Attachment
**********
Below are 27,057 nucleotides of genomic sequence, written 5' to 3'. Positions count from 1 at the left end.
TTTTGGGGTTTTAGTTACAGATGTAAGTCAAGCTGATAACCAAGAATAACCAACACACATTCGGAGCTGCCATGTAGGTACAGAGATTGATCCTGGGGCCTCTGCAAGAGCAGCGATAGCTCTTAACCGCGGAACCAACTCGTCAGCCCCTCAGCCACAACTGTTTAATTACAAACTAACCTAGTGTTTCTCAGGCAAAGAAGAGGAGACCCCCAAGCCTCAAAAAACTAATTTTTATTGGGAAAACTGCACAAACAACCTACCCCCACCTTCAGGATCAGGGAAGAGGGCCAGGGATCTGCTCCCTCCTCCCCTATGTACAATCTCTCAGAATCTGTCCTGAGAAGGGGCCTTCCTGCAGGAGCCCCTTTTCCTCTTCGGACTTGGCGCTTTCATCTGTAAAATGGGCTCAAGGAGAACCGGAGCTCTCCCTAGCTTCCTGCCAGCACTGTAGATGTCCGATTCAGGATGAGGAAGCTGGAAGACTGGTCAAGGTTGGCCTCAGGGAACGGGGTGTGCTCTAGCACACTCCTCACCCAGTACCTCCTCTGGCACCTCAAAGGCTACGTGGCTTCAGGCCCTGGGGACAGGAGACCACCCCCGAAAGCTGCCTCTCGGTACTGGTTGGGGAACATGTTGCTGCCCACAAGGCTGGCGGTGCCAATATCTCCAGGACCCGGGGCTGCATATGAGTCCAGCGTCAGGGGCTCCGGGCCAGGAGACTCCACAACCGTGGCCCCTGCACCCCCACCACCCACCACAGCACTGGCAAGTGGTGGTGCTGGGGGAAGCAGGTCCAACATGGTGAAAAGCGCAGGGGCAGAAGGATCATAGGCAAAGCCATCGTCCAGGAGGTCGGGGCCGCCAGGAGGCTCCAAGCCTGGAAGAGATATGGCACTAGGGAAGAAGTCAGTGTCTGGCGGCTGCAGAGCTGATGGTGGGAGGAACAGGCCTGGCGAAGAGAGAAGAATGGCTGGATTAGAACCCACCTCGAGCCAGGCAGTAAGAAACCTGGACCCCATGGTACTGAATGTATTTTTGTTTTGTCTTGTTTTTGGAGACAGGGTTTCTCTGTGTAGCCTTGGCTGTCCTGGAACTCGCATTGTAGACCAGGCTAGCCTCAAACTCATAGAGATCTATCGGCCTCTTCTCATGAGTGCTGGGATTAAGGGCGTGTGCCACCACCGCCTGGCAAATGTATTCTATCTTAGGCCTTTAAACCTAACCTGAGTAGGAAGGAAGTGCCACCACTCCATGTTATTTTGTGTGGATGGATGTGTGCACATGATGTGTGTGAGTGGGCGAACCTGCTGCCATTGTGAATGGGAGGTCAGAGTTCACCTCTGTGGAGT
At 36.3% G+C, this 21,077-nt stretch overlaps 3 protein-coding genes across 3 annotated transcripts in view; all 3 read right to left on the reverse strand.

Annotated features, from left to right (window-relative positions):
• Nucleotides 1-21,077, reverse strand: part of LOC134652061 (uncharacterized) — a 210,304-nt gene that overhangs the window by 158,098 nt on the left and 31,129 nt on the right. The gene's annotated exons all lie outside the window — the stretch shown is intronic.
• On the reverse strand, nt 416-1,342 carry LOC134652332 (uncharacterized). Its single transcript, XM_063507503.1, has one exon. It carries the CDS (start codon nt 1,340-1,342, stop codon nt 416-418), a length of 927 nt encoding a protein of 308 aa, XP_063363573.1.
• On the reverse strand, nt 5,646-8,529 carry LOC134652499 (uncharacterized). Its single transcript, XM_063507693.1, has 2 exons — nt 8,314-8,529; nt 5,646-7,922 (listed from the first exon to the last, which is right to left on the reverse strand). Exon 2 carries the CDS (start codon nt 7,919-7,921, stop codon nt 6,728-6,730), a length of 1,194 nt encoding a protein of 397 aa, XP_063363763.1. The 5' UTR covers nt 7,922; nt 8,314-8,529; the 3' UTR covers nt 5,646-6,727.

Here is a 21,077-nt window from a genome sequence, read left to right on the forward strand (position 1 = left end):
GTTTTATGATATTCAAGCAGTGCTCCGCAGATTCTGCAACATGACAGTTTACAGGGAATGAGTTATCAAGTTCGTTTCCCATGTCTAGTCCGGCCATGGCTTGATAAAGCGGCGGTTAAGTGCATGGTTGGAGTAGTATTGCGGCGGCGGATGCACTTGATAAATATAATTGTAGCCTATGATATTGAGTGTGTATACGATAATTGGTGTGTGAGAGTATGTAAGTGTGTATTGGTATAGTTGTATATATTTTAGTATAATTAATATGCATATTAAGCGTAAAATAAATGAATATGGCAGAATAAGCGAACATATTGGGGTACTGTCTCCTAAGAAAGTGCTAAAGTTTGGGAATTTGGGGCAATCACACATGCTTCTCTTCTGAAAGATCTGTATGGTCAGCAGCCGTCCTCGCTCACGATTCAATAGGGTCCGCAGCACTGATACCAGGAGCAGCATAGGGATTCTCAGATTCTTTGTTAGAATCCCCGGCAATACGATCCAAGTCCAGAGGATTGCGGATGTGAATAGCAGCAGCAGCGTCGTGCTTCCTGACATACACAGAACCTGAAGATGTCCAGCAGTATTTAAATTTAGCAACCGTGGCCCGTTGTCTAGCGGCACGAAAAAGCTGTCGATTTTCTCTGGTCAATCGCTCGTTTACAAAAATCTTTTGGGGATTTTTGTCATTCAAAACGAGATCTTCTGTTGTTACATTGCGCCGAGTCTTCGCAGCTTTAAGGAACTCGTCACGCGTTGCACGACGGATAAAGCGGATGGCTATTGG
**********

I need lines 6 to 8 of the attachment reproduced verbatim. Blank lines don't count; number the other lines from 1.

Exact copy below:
• On the reverse strand, nt 416-1,342 carry LOC134652332 (uncharacterized). Its single transcript, XM_063507503.1, has one exon. It carries the CDS (start codon nt 1,340-1,342, stop codon nt 416-418), a length of 927 nt encoding a protein of 308 aa, XP_063363573.1.
• On the reverse strand, nt 5,646-8,529 carry LOC134652499 (uncharacterized). Its single transcript, XM_063507693.1, has 2 exons — nt 8,314-8,529; nt 5,646-7,922 (listed from the first exon to the last, which is right to left on the reverse strand). Exon 2 carries the CDS (start codon nt 7,919-7,921, stop codon nt 6,728-6,730), a length of 1,194 nt encoding a protein of 397 aa, XP_063363763.1. The 5' UTR covers nt 7,922; nt 8,314-8,529; the 3' UTR covers nt 5,646-6,727.

Here is a 21,077-nt window from a genome sequence, read left to right on the forward strand (position 1 = left end):